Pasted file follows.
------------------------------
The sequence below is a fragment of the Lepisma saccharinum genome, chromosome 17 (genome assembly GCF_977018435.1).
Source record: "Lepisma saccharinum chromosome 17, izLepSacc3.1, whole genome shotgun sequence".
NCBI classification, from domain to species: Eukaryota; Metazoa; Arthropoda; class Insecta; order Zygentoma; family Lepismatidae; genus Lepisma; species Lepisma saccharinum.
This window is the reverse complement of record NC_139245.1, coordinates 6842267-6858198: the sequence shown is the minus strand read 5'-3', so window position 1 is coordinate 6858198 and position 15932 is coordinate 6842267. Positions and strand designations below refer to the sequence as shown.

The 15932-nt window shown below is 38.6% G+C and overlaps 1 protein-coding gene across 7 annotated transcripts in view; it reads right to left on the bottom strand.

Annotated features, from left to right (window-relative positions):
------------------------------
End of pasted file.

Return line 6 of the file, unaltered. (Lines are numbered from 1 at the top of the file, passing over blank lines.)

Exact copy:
Annotated features, from left to right (window-relative positions):